by NORMAN V. KELLY
As a parent I am sure you have anguished over your teenage son or daughter who was late getting home, or forgot to give you a call to ease your worry. I wonder if you can imagine the pain and anxiety connected with having your son off fighting in WWII when he was fourteen or fifteen years old. Can you even begin to imagine that? Well, I want to tell you about our two local, heroic young boys that did just exactly that.
Norman Eugene Gibbs lived at 1111 Meyers Street and went to school here in Peoria at Lincoln Grade School and Roosevelt Junior High School. Norman had little interest in school and the very first chance he had he did something that is rarely done by such a young man…he joined the Marines. He was a big kid, five foot ten inches tall and a hundred and fifty pounds. So when he fooled the Marine recruiter and signed the enlistment papers, Norman Gibbs was a Marine. Norm was born June 21, 1927 and when he went off to Marine training he was all of fourteen years old. You can do the math. Born in 1927 he was in a Marine uniform on December 15, 1941. Like the kids would say…that is awesome! I wish I could go on to tell a lengthy story about Norman Gibbs, but the truth is he was killed in combat on Tulagi Island in the Solomon’s. His mother received a telegram, no details, nothing but the horrible news that her young son was killed in combat serving his country in December of 1943.
Clifford Wherley’s story has a much happier ending. Clifford lived in Elmwood, then Yates City when WWII came along to change his life forever.
Although he was only five foot five inches and 130 pounds he managed to do a bit of fibbing and was accepted into the United States Army Air Corps on April Fools Day, 1942. His real birthday was May 27, 1927, which made him an aerial gunner on a B-26 Marauder at the age of fifteen! The teenage gunner had an exciting dangerous time in combat, flying twenty-two missions and protecting his Bomber named ‘Thunder’ from German fighters. He shot down one German ME-109 and had a probable kill on fourteen others. Can you imagine at age fifteen being shot at by expert fighter pilots over North Africa? On his thirteenth mission his bomber was forced to make a ‘belly landing,’ and thankfully the crew all walked away from the crash.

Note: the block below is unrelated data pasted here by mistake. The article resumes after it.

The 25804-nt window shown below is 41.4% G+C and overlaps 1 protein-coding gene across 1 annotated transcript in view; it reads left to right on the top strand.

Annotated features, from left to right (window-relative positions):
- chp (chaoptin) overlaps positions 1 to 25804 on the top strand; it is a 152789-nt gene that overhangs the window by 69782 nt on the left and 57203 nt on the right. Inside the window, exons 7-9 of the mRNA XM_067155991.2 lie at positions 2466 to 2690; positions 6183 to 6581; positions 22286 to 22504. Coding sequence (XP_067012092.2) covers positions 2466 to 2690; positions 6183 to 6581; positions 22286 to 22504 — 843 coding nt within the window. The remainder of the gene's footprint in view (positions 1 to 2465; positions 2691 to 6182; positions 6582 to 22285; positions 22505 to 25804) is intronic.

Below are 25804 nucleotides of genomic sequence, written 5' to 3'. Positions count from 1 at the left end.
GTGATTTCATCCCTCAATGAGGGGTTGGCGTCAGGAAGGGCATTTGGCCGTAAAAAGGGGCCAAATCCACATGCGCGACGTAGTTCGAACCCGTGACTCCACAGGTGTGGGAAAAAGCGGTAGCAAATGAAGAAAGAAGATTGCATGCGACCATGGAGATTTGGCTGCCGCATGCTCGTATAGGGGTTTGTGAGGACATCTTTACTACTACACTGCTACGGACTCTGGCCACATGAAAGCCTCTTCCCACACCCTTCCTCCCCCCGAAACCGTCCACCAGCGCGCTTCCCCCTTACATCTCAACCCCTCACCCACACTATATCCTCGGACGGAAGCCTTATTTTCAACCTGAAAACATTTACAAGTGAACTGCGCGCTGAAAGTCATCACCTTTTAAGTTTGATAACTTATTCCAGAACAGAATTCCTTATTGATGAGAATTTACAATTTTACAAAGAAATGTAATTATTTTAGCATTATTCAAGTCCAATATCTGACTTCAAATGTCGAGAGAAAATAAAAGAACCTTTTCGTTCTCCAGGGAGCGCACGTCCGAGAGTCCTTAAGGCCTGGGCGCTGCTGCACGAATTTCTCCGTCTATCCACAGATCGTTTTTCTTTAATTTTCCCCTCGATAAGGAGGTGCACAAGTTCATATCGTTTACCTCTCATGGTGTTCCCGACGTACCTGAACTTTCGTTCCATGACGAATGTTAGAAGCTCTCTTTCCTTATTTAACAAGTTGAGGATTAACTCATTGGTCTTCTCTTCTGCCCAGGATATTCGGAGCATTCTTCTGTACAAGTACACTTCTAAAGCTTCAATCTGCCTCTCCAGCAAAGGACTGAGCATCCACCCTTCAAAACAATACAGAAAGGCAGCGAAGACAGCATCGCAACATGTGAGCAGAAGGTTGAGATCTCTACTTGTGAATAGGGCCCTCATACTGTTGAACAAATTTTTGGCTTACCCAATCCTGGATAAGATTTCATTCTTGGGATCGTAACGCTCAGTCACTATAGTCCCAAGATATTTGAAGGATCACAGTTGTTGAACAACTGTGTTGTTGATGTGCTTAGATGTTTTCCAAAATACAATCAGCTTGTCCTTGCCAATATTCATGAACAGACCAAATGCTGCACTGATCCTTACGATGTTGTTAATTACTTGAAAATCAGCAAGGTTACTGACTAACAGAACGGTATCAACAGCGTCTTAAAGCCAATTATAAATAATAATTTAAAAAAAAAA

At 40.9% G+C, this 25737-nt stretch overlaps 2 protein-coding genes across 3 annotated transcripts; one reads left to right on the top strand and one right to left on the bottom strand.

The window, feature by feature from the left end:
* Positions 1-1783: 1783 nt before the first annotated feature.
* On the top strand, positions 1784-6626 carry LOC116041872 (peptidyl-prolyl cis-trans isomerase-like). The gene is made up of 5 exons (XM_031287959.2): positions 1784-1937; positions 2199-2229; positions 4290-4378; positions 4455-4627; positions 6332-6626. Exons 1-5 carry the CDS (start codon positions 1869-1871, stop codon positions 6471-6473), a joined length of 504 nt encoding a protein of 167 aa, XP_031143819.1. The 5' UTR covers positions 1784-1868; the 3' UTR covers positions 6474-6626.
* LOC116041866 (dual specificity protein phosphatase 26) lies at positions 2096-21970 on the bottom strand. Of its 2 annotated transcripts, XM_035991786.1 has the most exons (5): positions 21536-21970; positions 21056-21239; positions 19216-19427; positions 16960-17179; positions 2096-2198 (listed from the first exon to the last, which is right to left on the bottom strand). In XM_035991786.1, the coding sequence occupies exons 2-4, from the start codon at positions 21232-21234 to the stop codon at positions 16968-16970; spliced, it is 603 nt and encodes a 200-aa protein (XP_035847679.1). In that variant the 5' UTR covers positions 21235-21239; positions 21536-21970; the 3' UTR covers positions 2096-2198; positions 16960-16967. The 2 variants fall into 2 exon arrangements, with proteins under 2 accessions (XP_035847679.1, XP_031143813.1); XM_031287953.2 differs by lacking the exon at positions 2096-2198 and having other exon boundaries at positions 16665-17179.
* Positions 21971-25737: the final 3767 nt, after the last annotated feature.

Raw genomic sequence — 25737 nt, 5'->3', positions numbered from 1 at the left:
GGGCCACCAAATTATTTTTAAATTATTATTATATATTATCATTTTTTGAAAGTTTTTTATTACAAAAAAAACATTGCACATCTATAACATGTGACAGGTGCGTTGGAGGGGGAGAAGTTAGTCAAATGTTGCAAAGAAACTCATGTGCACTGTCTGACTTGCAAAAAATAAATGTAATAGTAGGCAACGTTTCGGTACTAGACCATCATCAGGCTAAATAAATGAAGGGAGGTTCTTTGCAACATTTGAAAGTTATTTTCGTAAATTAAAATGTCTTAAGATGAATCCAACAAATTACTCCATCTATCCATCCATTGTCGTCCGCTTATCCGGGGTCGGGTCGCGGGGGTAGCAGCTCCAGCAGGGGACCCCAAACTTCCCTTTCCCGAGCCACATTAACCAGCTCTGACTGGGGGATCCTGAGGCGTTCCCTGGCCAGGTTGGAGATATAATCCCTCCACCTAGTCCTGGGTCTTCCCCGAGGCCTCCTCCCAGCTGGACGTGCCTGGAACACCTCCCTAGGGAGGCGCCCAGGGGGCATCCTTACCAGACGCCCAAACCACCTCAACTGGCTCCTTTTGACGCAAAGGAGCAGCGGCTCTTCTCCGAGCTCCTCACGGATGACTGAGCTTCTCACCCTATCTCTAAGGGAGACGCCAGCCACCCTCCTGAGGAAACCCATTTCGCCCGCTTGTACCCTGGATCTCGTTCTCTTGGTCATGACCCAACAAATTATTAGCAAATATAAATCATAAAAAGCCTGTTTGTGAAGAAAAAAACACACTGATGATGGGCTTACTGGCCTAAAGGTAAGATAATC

Clifford held the rank of S/SGT and was awarded the African Ribbon with a star, a Good Conduct Medal and an Air Medal with three oak clusters.
Sadly for Clifford his career as a teenage warrior came to an end when the Army discovered his real age, culminating in verification from his mother. So, Clifford came home a hero after his honorable Discharge on August 17, 1943. Well, that ended his Army career, but at the age of 17 he enlisted in the United States Navy. During the time he had to wait before his seventeenth birthday he spent some time traveling the States selling war bonds. He was a distinct hero to the folks in America and brought fame and honor to himself and his hometown folks. He also took a job in Maryland where he inspected machine gun installations at the Martin Bomber plant.
On June 1, 1944, here in Peoria, the brave Army Air Force veteran joined the United States Navy and off he went once again to join a Navy Fleet Air Wing. He became a Seaman First Class and left the Navy on February 15, 1946. He appeared in a movie and a book called Babe In Armor was to have been written about him, but that never came to pass. He moved down to Texas after working here at the Caterpillar where he and his wife raised five children. He is eighty-five now and living in Greenville, Texas. I am working to get him on an Honor Flight for veterans to Washington, D.C. If there was ever a veteran who deserved that flight it is Clifford Wherley. Clifford was said to have been the youngest Army hero, although I never really researched the matter, I believe it.
So here we are so many years later, Clifford is still with us and Norman Gibbs has been gone all those years. I feel good about bringing their stories to folks that read ADVENTURE SPORTS OUTDOOR MAGAZINE, real red blooded American folks. Clifford sounded happy and content on the phone and I do have his home address. I have a feeling that he would love to hear from you.
Editor’s Note: Norm is a local historian and author. He welcomes your e-mail. firstname.lastname@example.org